Foodie and Travel Technology at CES 2017

Did you know a great bottle of wine can be ruined if stored or served incorrectly? Enjoying exquisite tasting wine, however, can be as easy as one, two, three.

While touring the world’s mecca of innovation and technology at the Consumer Electronics Show (CES) in Las Vegas in January, we came upon a few tech finds worth highlighting if you are wine lover and/or travel enthusiast.

What Makes a Good Wine? D-Vine

10-Vins is the maker of the machine called D-Vine. Co-founder Thibaut Jarrousse and his ingenious partners, who hail from Nantes, France, say it’s a wine-by-the-glass tasting machine that aerates and brings the wine in your bottles to the ideal serving temperature in less than a minute. It is as though the wine has been resting in a carafe for a couple of hours.

Perhaps you’re wondering how could this be?  How does such a device work? Jarrousse reveals the D-Vine system uses RFID (Radio Frequency Identification) technology. There is a small chip on the specialty bottles of wine that accompany the machine. The chip transmits the ideal serving condition for a particular type of wine and for your particular palate preferences – more sweet or more dry.  All you have to do is insert your flask of cabernet sauvignon, Bordeaux or chardonnay into D-Vine, then place your glass under the fill outlet and you know have the perfect glass of wine.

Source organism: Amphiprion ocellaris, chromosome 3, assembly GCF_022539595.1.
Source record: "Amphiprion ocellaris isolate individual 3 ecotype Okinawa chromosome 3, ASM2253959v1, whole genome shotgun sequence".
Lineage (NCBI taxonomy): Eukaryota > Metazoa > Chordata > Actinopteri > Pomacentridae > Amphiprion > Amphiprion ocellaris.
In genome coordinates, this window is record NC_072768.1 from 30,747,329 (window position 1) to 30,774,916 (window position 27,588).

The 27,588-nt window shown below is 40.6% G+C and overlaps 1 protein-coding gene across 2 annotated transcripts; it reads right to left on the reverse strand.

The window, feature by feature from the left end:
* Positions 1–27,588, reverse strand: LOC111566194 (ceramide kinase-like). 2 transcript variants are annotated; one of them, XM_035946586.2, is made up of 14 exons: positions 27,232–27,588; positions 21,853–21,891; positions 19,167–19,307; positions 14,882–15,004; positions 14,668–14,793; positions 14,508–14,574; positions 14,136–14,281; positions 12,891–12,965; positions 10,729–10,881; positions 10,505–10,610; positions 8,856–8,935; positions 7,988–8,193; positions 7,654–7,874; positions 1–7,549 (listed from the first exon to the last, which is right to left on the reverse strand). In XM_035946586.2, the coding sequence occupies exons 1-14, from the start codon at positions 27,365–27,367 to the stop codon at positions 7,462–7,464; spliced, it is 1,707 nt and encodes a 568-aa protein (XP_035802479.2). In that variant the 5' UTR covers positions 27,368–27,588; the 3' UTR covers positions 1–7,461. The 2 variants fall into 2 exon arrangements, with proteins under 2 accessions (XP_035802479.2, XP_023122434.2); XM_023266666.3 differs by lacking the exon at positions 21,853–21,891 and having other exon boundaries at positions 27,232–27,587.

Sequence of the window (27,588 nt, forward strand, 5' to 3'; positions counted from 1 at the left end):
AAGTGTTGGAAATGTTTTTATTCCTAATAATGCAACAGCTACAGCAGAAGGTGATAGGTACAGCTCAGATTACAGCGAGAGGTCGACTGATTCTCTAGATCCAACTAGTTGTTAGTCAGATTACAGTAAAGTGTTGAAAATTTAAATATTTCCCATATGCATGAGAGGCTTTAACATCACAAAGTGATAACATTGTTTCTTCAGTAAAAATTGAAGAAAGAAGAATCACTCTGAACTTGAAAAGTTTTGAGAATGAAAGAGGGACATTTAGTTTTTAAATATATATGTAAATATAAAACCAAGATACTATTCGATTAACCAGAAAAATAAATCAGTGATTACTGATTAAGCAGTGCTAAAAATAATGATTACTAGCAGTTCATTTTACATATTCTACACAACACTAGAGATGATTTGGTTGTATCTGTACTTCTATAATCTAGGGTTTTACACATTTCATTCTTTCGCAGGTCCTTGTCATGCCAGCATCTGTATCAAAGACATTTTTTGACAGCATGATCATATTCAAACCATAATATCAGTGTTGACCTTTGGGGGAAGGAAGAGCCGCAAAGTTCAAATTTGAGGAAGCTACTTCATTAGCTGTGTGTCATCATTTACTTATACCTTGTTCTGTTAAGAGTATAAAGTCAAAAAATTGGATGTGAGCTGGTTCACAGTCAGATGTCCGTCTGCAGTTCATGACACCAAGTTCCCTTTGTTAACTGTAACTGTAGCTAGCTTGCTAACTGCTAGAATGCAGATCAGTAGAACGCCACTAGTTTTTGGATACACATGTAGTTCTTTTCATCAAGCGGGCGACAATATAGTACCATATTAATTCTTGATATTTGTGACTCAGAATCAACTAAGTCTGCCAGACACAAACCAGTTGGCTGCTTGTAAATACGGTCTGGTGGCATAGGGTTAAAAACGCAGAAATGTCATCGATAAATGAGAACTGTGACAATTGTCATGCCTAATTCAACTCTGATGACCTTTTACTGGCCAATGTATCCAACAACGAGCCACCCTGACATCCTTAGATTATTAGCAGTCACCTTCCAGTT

The machine also takes away a lot of guessing when it comes to food pairings such as chicken with white wine or beef with red. It offers instructional images and helpful tips from vintners and chefs about wine and meal profiles.

Jarrousse and his colleagues say D-Vine is enjoying approval worldwide by wine enthusiasts, connoisseurs and sommelier professionals who truly know their wines.  After samplingwine using D-Vine’s technology for ourselves, it also has our approval.  Learn more at  It retails around $1200.

Translate Menus and Wine List with the IRISPen Scanner

Traveling in countries where you don’t fully understand the language can be adventurous but also challenging especially when ordering food and drinks. There’s now a translation gadget and app just for that.

The IRISPen digital highlighter is used by travelers for quickly translating menus and wine lists at restaurants or scanning barcodes from a bank transfer slip.  The tiny 9 oz. IRISPen ™ Executive 7 by Canon captured a lot of attention at the 50th edition of the Consumer Electronics Show for its fast-full text operating system and wireless links for your smartphone and laptop.

The device operates with a synthesized voice in more than 40 languages which comes in handy for world traveling foodies.  It retails for only $129.  Learn more at—Pen-scanner.aspx.

CES held in Las Vegas, by the way, is the world’s largest display of consumer technology and innovative concepts. Many of these inventions will likely be in your local stores by the Christmas shopping holiday season.

Photo credit: Paul and Teresa Lowe

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Paul and Teresa Lowe are contributing writers and reviewers for an online travel, art, history and culture magazines and continue to travel and cover exciting “Eat, Stay and Play” and bucket list adventures for audiences around the world.